Tag: interest led learning

Unschooling Revelation

I just walked in and saw my son watching Beakman’s World. Instead of getting upset that he was “just sitting there”, I had a revelation.

He was watching a movie that he wanted to watch and therefore gleaning as much as he could from it. (Unlike when someone makes you watch something and part of your brain is thinking about all the stuff it would rather be doing.) So here he was, learning, just like he usually is, whether he is playing a video game, watching a movie, playing with Legos, whatever. So essentially what he was doing was educational.

In the past I, like a lot of moms, would have gotten upset because I want to make him be useful. I’m trying to prepare the house for Sabbath, I’m hurting, and I need help.

Here is the thing. People pack their children off to school, every school day, for 7 hours (and if they have a long bus ride like I did, 8 or 9 hours.) There they sit and do many educational things all day that do not engage them. For the most part, they don’t really care about these things and ask why they have to learn them. In between those 20 minute educational lectures/lessons (I am generalizing here– when I was teaching some lessons were as short as 10 minutes, others were up to an hour long) they stand in line, get out books and put them away, get a drink, eat lunch, take electives where they have to take out and put away, wait for their classmates to finish their work, do extra busy work that is there for classroom management not for actual education, spend a few minutes talking to friends while waiting in line or during recess, get shushed, corrected, and so on. They take tests to prove that they remember what the teacher told them, wait for others to finish their tests, loose pencils/books/etc, spend time finding all of those lost items, and all sorts of other activities that are not beneficial to the adults at home and may or may not be educational. The wasted time in a school room is an issue teachers know well and which we are taught in our classroom management classes.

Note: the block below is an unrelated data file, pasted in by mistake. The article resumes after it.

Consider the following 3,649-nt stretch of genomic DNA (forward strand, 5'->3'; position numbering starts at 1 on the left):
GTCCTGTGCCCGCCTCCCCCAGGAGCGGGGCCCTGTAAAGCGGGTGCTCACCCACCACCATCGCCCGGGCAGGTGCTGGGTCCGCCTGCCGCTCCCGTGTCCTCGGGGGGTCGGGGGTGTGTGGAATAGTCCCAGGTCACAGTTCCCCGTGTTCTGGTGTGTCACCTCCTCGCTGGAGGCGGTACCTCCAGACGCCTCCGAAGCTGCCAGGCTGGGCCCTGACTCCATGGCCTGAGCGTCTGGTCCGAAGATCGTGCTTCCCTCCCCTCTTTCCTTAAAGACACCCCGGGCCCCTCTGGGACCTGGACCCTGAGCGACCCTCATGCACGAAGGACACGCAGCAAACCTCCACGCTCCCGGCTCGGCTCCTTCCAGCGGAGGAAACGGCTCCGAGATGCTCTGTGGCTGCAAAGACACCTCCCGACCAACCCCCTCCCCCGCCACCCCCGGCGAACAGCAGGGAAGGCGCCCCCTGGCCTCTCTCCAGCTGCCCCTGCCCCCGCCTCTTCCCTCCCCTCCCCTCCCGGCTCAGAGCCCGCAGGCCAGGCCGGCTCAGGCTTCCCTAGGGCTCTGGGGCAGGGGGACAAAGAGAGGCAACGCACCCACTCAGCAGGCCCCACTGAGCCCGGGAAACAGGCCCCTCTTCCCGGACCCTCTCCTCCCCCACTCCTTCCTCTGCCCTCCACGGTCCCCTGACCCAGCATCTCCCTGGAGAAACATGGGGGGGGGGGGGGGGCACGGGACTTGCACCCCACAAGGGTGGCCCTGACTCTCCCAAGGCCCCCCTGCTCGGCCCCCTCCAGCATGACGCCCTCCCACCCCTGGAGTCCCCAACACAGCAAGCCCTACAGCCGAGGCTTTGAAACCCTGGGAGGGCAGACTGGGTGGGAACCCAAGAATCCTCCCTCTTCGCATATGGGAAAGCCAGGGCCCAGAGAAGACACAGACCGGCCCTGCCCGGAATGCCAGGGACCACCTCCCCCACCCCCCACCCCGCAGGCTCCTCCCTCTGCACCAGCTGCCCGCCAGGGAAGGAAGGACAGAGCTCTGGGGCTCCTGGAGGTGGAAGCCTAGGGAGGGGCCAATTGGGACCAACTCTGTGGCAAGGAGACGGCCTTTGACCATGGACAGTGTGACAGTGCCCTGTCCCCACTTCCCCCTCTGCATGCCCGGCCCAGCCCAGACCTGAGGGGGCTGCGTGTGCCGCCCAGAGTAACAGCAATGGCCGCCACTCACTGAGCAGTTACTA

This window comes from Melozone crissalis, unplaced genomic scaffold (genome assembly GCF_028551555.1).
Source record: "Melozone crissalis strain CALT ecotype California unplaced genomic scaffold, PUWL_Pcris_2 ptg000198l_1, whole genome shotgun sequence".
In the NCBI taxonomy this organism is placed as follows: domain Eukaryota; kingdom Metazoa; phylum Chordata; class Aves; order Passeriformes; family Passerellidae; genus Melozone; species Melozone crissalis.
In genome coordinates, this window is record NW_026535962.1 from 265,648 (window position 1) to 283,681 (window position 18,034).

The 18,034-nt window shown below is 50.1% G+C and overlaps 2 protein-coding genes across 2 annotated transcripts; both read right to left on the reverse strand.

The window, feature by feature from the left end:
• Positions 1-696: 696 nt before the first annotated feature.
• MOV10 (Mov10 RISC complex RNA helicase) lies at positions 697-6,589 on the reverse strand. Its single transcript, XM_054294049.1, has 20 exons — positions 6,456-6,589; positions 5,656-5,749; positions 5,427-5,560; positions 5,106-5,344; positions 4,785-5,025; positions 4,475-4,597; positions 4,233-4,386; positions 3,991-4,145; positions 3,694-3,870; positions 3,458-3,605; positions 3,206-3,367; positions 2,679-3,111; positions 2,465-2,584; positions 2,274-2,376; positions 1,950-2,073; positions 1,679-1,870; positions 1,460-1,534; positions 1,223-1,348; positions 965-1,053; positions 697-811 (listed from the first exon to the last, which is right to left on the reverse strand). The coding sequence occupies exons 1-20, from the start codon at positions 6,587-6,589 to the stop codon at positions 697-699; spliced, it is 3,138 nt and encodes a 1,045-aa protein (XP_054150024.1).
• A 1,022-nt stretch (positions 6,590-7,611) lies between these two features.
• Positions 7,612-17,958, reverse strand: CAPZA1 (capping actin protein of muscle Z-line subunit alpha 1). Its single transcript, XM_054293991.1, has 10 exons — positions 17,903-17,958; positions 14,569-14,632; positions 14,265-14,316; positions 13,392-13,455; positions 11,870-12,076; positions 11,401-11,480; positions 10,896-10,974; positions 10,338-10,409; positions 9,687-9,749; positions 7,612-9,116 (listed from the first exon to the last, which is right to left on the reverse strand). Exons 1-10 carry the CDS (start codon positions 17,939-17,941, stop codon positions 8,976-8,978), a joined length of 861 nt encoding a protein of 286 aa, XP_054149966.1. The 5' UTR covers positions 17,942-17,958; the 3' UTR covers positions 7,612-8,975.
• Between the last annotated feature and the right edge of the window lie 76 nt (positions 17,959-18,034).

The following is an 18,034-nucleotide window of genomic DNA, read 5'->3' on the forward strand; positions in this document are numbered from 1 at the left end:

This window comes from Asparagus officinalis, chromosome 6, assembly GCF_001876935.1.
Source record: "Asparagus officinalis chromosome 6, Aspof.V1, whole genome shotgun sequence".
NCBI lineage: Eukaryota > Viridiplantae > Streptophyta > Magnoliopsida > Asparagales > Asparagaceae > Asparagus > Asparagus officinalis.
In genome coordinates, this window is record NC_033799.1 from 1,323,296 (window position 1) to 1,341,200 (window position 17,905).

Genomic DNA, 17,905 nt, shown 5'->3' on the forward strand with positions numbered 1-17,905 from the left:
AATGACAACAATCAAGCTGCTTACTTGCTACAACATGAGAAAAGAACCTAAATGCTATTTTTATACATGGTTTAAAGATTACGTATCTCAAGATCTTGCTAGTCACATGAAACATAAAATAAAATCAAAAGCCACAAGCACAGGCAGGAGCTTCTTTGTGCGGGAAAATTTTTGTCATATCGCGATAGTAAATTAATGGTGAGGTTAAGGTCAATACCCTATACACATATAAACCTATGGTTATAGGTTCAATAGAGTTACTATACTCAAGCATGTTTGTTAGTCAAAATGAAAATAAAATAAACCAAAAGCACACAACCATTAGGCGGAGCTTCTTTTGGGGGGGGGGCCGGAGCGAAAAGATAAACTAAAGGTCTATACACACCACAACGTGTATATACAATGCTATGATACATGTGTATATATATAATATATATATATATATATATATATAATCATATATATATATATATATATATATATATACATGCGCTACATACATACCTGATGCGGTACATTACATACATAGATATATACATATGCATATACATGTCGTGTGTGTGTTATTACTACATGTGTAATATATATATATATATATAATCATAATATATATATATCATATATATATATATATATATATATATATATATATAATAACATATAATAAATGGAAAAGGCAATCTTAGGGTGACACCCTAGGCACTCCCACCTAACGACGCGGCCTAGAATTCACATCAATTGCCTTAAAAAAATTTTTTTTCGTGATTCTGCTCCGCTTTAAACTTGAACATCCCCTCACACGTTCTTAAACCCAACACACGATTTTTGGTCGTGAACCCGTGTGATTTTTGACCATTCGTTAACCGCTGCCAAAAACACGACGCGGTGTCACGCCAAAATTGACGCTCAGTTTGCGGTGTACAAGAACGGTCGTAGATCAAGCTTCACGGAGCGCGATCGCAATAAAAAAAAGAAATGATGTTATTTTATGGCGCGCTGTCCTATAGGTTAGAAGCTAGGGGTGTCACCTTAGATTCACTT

Start the year with review of last year. Then learn something new. Then review that thing. Then take time to study that thing. (I hope you haven’t mastered the subject, because there’s nothing else to do in the classroom right now.) Then finally take a test about the thing. Then forget about the thing and move on to a new thing. Even on rare days when new information is imparted, it’s usually teaching for the test, not teach the subject for the purposes of knowledge and understanding. We were told to expect about 20-30 minutes of actual new content being taught and the rest of the day being remedial and managing the class. Half an hour of learning. Out of eight.